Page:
After getting the IMDB data loaded it was time to dive in and start looking at the data. In 2012, I did an analysis to examine the way actor and actress ages have changed over time. Unfortunately I did not have a large dataset and had to write a quick crawler to look at the top 50 movies during each decade. This time around, and with the help of CuriousGnu, I was able to get my hands on a much larger dataset. After cleaning and filtering the data I was left with over 208,000 unique actors (~65%) and actresses (~35%) spanning over 371,000 movies. The code is up on GitHub and contains both the queries used to pull the data from MonetDB, the R code to generate the charts, and a small script that generated the animation below. If you have suggestions or ideas definitely let me know.
A replication of CuriousGnu's chart as a sanity check to make sure the data was loaded correctly. As one can guess, actresses skew younger compared to actors with an average of 34.6 compared with 41 for actors.
The previous chart examined the distribution across the entire date range but we can see how this shift occurred over time. Before the 1940's actors and actresses were much closer in age. Another interesting point is that both actors and actresses have been getting older on average. One theory is that this is a function of the movie industry being new at the beginning of the 20th century with very few actors and actresses at the start that have aged along with the industry. Another reason may be lack of accurate data prior to the 1940s in the IMDB dataset which skews the results toward more recently-born actors and actresses.
Similar to the above but focused on actors and actresses that have appeared in at least 100 movies. The goal here was eliminate some of the noise and focus on the high volume actors and actress. This tells a similar story to the previous chart.
Combining both the distribution and trend over time we can look at the distribution changes over time. This also highlights the bias in the early years - in the 1920s it looks as if no one was older than 30 according to the IMDB data. After some digging around it's due to the lack of birth dates for many of the early 20th century actors and actresses. For example, for movies produced in 1920 we have close to 19,770 actor/actress movie combinations but only 1,060 (~5%) with a birth date. For 2010 the respective numbers are 269,645 and 52,262 (~19%). This causes our distribution to look heavily truncated but ends up correcting itself once we get into the 30s and 40s. In this case the average ages are inaccurate until the 1940s but I suspect the relationship between the genders still holds.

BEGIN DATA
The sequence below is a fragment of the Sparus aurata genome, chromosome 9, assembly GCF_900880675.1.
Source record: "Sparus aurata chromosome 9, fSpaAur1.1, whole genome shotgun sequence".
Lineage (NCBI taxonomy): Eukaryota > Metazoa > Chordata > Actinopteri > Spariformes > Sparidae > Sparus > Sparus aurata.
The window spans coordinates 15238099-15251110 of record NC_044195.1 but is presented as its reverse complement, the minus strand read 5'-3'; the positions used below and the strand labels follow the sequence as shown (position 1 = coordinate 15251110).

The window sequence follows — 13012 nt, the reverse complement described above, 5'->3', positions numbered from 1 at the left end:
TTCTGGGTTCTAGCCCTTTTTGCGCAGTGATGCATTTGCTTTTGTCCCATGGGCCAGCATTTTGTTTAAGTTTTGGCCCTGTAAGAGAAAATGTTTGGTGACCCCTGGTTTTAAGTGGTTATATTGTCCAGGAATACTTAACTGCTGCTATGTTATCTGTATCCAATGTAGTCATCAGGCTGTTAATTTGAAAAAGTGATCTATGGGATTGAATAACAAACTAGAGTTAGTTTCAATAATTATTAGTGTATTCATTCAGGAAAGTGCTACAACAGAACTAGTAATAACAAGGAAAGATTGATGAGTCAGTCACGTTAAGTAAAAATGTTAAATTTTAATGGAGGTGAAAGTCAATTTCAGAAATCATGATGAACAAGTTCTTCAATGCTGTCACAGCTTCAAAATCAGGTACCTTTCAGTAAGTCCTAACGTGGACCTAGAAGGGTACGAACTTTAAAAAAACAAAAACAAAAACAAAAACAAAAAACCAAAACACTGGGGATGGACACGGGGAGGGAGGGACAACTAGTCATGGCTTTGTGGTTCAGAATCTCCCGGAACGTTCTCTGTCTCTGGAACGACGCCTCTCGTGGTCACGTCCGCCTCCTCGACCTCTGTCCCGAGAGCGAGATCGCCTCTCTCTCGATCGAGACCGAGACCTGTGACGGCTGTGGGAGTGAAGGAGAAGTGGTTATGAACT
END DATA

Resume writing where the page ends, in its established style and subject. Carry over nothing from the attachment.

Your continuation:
This is just a timelapse of the data above that makes it much easier to see the shift of the average actor getting older at a faster pace than the average actress.
In addition to birth date the data also contained the height so I decided to have some fun and see how that looked. This is just a plot of actor and actress height by year of production. My takeaway is that actor heights stayed roughly flat while actress heights have been increasing. Note that since I only had a single height for each person this wouldn't be able to accurately represent children growing up but I imagine those are a small fraction and wouldn't influence the results.
This is an interesting one. Instead of looking at the heights by movie production year this examines heights by birth date of the actor and actresses. In this case we see that actors have stayed roughly the same height while actresses have increased in height over time. There's also a huge looking drop at the end - going from a bit over 70 inches to less than 65 for actors and from 65 inches to less than 63 for actresses. This drop off is in the late 90s which also indicates these are teenagers just growing up.
For the last one I wanted to get a sense of whether actors are more likely to be in more movies than actresses. The chart here is a bit tough to read but it looks at the distribution of actors and actresses by the number of movies made. in this case the scale was massive since there were tons of people who've only been in a few movies so I had to normalize by taking the log. The effect is subtle but the fact that the tail for actors goes wider than the tail for actresses indicates that an average actor is more likely to appear in multiple movies than the average actress.